子貢問曰:“有一言而可以終身行之者乎”?子曰:“其恕乎!己所不欲、勿施於人。”
Zi gong (a disciple of Confucius) asked: "Is there any one word that could guide a person throughout life?"
The Master replied: "How about 'shu' [reciprocity]: never impose on others what you would not choose for yourself?"
Analects XV.24, tr. David Hinton
Lǐ, yì and rén
The Confucian theory of ethics as exemplified in Lǐ (禮) is based on three important conceptual aspects of life: ceremonies associated
with sacrifice to ancestors and deities of various types, social and political institutions, and the etiquette of daily behavior. It was
believed by some that lǐ originated from the heavens, but Confucius stressed the development of lǐ through the actions of sage leaders
in human history. His discussions of lǐ seem to redefine the term to refer to all actions committed by a person to build the ideal
society, rather than those simply conforming with canonical standards of ceremony.

38
In the early Confucian tradition, lǐ was doing the proper thing at the proper time, balancing between maintaining existing norms to
perpetuate an ethical social fabric, and violating them in order to accomplish ethical good. Training in the lǐ of past sages cultivates in
people virtues that include ethical judgment about when lǐ must be adapted in light of situational contexts.
In early Confucianism, the concept of li is closely related to yì (義), which is based upon the idea of reciprocity. Yì can be translated
as righteousness, though it may simply mean what is ethically best to do in a certain context. The term contrasts with action done
out of self-interest. While pursuing one's own self-interest is not necessarily bad, one would be a better, more righteous person if
one's life was based upon following a path designed to enhance the greater good. Thus an outcome of yì is doing the right thing for the
right reason.
Just as action according to Lǐ should be adapted to conform to the aspiration of adhering to yì, so yì is linked to the core value
of rén (仁). Rén is the virtue of perfectly fulfilling one's responsibilities toward others, most often translated as "benevolence" or
"humaneness"; translator Arthur Waley calls it "Goodness" (with a capital G), and other translations that have been put forth
include "authoritativeness" and "selflessness." Confucius's moral system was based upon empathy and understanding others, rather
than divinely ordained rules. To develop one's spontaneous responses of rén so that these could guide action intuitively was even
better than living by the rules of yì.
To cultivate one's attentiveness to rén one used another Confucian version of the Golden Rule: "What one does not wish for oneself,
one ought not to do to anyone else; what one recognises as desirable for oneself, one ought to be willing to grant to others."
(Confucius and Confucianism, Richard Wilhelm) Virtue, in this Confucian view, is based upon harmony with other people, produced
through this type of ethical practice by a growing identification of the interests of self and other.
Politics
Confucius' political thought is based upon his ethical thought. He argues that the best government is one that rules through "rites" (lǐ)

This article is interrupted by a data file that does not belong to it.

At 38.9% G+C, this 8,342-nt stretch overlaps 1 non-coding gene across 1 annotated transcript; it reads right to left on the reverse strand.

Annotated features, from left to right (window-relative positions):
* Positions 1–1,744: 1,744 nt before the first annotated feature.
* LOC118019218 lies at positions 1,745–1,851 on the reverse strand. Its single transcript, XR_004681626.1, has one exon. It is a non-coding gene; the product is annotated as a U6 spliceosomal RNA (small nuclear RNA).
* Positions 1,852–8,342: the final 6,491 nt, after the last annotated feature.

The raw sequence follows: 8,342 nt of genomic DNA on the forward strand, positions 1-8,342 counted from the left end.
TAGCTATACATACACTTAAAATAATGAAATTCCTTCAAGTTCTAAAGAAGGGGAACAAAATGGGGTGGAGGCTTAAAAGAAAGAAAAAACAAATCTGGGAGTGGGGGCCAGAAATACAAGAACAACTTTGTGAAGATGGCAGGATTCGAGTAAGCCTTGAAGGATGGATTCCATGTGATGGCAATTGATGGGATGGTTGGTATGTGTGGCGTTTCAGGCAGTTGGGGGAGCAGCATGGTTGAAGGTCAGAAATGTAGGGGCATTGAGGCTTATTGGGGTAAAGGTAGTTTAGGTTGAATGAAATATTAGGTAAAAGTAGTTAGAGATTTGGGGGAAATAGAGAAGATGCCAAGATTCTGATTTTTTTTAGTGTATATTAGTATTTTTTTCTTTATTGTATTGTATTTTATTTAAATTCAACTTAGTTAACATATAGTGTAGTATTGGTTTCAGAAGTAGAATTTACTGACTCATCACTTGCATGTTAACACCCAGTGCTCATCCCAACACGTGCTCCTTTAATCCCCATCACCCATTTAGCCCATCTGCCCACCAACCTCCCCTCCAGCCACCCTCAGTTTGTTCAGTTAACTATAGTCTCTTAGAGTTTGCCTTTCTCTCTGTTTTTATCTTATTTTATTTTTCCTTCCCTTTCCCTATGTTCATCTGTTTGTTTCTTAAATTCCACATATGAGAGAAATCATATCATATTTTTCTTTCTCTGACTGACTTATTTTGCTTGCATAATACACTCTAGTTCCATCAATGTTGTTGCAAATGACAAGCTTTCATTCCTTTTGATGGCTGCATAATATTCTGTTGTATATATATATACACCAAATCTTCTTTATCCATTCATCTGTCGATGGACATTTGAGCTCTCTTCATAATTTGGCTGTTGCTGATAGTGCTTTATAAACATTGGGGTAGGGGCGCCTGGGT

and people's natural morality, rather than by using bribery and coercion. He explained that this is one of the most important
analects: "If the people be led by laws, and uniformity sought to be given them by punishments, they will try to avoid the punishment,
but have no sense of shame. If they be led by virtue, and uniformity sought to be given them by the rules of propriety, they will have
the sense of the shame, and moreover will become good." (Translated by James Legge) in the Great Learning (大學). This
"sense of shame" is an internalisation of duty, where the punishment precedes the evil action, instead of following it in the form of
laws as in Legalism.
Confucius looked nostalgically upon earlier days, and urged the Chinese, particularly those with political power, to model themselves
on earlier examples. In times of division, chaos, and endless wars between feudal states, he wanted to restore the Mandate of
Heaven (天命) that could unify the "world" (天下, "all under Heaven") and bestow peace and prosperity on the people. [30] Because
his vision of personal and social perfections was framed as a revival of the ordered society of earlier times, Confucius is often
considered a great proponent of conservatism, but a closer look at what he proposes often shows that he used (and perhaps twisted)
past institutions and rites to push a new political agenda of his own: a revival of a unified royal state, whose rulers would succeed to
power on the basis of their moral merits instead of lineage. [31][32] These would be rulers devoted to their people, striving for
personal and social perfection,[33] and such a ruler would spread his own virtues to the people instead of imposing proper behavior
with laws and rules.[34]
While he supported the idea of government by an all-powerful sage, ruling as an Emperor, his ideas contained a number of elements
to limit the power of rulers. He argued for according language with truth, and honesty was of paramount importance. Even in facial
expression, truth must always be represented. In discussing the relationship between a king and his subject (or a father and his son),
he underlined the need to give due respect to superiors. This demanded that the inferior must give advice to his superior if the superior